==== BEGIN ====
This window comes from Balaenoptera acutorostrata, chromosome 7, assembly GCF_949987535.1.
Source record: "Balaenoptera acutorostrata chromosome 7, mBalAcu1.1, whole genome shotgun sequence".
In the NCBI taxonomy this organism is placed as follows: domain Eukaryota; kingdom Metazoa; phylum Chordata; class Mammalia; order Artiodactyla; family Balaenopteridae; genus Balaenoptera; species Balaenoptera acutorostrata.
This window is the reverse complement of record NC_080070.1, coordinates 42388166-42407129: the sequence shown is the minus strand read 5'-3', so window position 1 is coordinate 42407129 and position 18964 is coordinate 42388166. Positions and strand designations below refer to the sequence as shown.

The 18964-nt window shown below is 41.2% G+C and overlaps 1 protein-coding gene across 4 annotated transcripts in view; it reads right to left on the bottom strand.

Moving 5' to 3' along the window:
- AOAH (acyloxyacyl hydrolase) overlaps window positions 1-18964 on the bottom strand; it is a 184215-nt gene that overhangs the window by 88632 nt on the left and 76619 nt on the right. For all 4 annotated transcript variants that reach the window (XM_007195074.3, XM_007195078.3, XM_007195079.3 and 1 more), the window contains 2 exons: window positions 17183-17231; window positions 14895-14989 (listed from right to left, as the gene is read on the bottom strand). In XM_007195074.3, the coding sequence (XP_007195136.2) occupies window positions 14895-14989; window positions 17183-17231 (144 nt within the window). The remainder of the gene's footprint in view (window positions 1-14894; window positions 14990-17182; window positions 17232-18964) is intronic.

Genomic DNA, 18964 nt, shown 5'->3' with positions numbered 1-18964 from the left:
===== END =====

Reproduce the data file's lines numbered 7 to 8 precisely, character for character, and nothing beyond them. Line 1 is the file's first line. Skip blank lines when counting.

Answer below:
- AOAH (acyloxyacyl hydrolase) overlaps window positions 1-18964 on the bottom strand; it is a 184215-nt gene that overhangs the window by 88632 nt on the left and 76619 nt on the right. For all 4 annotated transcript variants that reach the window (XM_007195074.3, XM_007195078.3, XM_007195079.3 and 1 more), the window contains 2 exons: window positions 17183-17231; window positions 14895-14989 (listed from right to left, as the gene is read on the bottom strand). In XM_007195074.3, the coding sequence (XP_007195136.2) occupies window positions 14895-14989; window positions 17183-17231 (144 nt within the window). The remainder of the gene's footprint in view (window positions 1-14894; window positions 14990-17182; window positions 17232-18964) is intronic.

Genomic DNA, 18964 nt, shown 5'->3' with positions numbered 1-18964 from the left: